Dont get me wrong I love this stuff and would like to use it everywhere once it becomes economically feasible, but I don't have the skills yet......DO YOU?


Me? Oh heavens no. .. and you won't catch me hanging from an I beam by my helmet either. :mrgreen:

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PostPosted: June 26, 2012, 1:03 am 
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geek49203 wrote:
It occurs to me that one can't simply make a CF design to be identical to steel / aluminum / magnesium / designs?


When you get down to it none of those materials mentioned are directly interchangable with each other (from a pedantic engineering veiwpoint).

For this forums theme, CF, and I mean real CF, is a no brainer - the only application is to buy a mass produced CF box or tube and base your monocoque cockpit on that and hang all your front and rear components off it more or less like the first CF F1 cars were like.

As for CF components, again as in real autoclave components in difference to laid up CF (no more than glorified fiberglass), the design and cost is beyond this forum's theme.


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PostPosted: June 26, 2012, 1:17 am 
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I can imagine designing a frame with those tubes and being very conservative etc. Then someday you hit a wall and watch all those tubes deform. At first you're smug - look it didn't break! Then you watch as all those tubes straighten out and launch you back the path you came at what ever speed you hit the wall.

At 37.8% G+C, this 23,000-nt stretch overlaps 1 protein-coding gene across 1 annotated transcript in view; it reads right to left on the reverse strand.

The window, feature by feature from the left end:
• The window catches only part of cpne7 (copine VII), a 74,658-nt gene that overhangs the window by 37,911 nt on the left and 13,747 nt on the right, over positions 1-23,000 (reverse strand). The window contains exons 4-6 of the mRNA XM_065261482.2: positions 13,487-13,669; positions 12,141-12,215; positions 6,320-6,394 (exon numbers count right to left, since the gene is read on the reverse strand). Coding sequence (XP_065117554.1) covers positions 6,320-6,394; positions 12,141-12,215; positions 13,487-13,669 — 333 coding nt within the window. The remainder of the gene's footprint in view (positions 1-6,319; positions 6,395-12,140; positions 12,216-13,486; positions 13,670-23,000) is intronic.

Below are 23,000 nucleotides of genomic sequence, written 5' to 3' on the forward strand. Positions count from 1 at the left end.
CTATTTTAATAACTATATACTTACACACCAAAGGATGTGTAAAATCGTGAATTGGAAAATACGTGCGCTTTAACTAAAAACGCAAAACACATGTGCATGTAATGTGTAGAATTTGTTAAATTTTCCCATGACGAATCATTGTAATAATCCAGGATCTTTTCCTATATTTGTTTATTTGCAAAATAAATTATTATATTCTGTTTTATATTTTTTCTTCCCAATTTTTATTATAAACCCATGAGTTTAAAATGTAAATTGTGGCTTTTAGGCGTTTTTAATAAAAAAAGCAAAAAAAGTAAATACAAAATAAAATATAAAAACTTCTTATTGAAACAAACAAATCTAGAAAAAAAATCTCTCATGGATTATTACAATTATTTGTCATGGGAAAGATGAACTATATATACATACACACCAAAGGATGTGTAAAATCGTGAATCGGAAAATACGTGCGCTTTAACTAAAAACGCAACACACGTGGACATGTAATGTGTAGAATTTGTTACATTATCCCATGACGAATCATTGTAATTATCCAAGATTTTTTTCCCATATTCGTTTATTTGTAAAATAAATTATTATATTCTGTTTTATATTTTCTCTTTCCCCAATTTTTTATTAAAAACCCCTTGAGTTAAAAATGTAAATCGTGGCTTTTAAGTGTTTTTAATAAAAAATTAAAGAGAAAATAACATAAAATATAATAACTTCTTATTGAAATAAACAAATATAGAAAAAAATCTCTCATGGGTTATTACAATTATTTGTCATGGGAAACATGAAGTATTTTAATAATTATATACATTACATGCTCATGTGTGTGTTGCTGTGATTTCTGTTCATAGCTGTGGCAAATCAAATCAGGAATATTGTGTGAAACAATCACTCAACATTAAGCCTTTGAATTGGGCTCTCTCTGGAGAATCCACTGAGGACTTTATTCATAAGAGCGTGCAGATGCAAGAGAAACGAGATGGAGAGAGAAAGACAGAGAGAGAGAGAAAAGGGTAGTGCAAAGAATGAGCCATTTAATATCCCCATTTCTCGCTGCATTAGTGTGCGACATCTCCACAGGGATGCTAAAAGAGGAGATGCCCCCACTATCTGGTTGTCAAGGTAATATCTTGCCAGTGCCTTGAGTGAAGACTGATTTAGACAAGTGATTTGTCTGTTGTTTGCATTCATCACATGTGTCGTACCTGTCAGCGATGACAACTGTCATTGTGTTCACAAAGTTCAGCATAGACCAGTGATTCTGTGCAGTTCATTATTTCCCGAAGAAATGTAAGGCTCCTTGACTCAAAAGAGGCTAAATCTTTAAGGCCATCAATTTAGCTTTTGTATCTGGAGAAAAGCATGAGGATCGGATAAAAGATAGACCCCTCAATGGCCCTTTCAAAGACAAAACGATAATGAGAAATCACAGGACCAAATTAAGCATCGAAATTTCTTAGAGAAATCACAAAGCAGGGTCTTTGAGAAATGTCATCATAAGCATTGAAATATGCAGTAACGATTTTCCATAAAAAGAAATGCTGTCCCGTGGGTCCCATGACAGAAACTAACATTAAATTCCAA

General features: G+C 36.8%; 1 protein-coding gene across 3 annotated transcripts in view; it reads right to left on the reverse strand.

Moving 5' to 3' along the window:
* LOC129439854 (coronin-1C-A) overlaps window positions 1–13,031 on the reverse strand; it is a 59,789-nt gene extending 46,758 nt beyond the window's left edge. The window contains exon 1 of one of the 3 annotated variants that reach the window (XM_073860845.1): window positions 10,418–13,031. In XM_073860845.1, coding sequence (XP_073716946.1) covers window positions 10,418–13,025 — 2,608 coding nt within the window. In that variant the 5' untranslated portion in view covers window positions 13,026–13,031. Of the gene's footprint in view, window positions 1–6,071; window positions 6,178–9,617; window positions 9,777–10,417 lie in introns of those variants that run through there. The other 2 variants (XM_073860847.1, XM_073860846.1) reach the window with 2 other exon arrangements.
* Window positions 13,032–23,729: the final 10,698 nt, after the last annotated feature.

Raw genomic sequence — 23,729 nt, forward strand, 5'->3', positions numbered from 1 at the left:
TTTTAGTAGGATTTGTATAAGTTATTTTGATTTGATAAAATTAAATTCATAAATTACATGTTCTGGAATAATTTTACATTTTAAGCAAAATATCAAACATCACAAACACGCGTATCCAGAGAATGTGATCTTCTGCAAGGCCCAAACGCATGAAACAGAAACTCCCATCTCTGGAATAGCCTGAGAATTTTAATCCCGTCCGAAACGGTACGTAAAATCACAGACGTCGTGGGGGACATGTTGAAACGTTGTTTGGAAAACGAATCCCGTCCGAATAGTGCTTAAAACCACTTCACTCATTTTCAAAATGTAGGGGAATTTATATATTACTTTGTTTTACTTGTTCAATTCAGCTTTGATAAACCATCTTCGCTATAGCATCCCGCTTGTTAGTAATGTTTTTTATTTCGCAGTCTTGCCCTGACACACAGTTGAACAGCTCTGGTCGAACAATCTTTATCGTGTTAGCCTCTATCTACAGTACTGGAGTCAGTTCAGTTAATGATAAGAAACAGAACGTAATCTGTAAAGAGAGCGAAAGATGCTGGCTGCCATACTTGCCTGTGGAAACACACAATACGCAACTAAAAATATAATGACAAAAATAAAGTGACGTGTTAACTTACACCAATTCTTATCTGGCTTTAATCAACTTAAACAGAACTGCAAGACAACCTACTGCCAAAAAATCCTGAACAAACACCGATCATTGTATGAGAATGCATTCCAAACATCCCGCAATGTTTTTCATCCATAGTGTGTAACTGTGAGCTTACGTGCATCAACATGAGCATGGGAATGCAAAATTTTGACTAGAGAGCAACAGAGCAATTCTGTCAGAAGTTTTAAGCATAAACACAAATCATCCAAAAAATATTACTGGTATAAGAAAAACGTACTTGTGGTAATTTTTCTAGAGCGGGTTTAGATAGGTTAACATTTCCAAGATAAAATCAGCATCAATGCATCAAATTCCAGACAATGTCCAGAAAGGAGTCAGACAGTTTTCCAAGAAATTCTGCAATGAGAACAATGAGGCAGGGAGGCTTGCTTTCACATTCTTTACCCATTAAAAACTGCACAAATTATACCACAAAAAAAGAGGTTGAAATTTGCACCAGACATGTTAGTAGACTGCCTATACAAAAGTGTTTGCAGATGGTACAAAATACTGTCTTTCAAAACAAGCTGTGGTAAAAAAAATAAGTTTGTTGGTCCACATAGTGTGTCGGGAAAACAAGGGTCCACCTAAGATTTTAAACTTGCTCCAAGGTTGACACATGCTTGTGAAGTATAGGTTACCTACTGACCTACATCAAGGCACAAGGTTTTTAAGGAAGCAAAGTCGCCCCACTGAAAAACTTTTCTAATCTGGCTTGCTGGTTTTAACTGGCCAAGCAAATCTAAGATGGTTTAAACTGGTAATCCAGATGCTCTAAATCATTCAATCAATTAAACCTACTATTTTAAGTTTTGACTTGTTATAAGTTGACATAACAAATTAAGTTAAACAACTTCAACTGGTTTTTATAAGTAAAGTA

Years of watching Road Runner cartoons tell me what ever you do, don't buy ACME brand CF tubes!

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PostPosted: June 26, 2012, 2:02 am 
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cheapracer wrote:
geek49203 wrote:
It occurs to me that one can't simply make a CF design to be identical to steel / aluminum / magnesium / designs?


When you get down to it none of those materials mentioned are directly interchangable with each other (from a pedantic engineering veiwpoint).


If there's enough margin on steel wishbones, why couldn't you use 6061-T6 at the same dia./wall thickness?

Seems to me they'd have ample fatigue life if they're designed to handle the large load cases like hitting a curb, which would be a very infrequent occurrence in the scheme of things.

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PostPosted: June 26, 2012, 11:14 am 
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horizenjob wrote:
I can imagine designing a frame with those tubes and being very conservative etc. Then someday you hit a wall and watch all those tubes deform. At first you're smug - look it didn't break! Then you watch as all those tubes straighten out and launch you back the path you came at what ever speed you hit the wall.

Years of watching Road Runner cartoons tell me what ever you do, don't buy ACME brand CF tubes!


:shock: (twaaaaang) :rofl:

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PostPosted: June 26, 2012, 3:19 pm 
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NoahKatz wrote:
If there's enough margin on steel wishbones, why couldn't you use 6061-T6 at the same dia./wall thickness?


I did say "pedantic" engineering!

But your'e right, in many cases of road cars, steel is generally used at 1.3 to 1.5 safety margin so at a 1.0 safety margin your aluminium could directly replace the steel. However at a 0.8 - 0.9 safety margin with steel that a top line race car engineer may take a chance with, then the aluminium at 1.0 can not compete - go look at what top race cars still use and used before CF suspension parts came along, ie; steel alloys.


NoahKatz wrote:
Seems to me they'd have ample fatigue life if they're designed to handle the large load cases like hitting a curb, which would be a very infrequent occurrence in the scheme of things.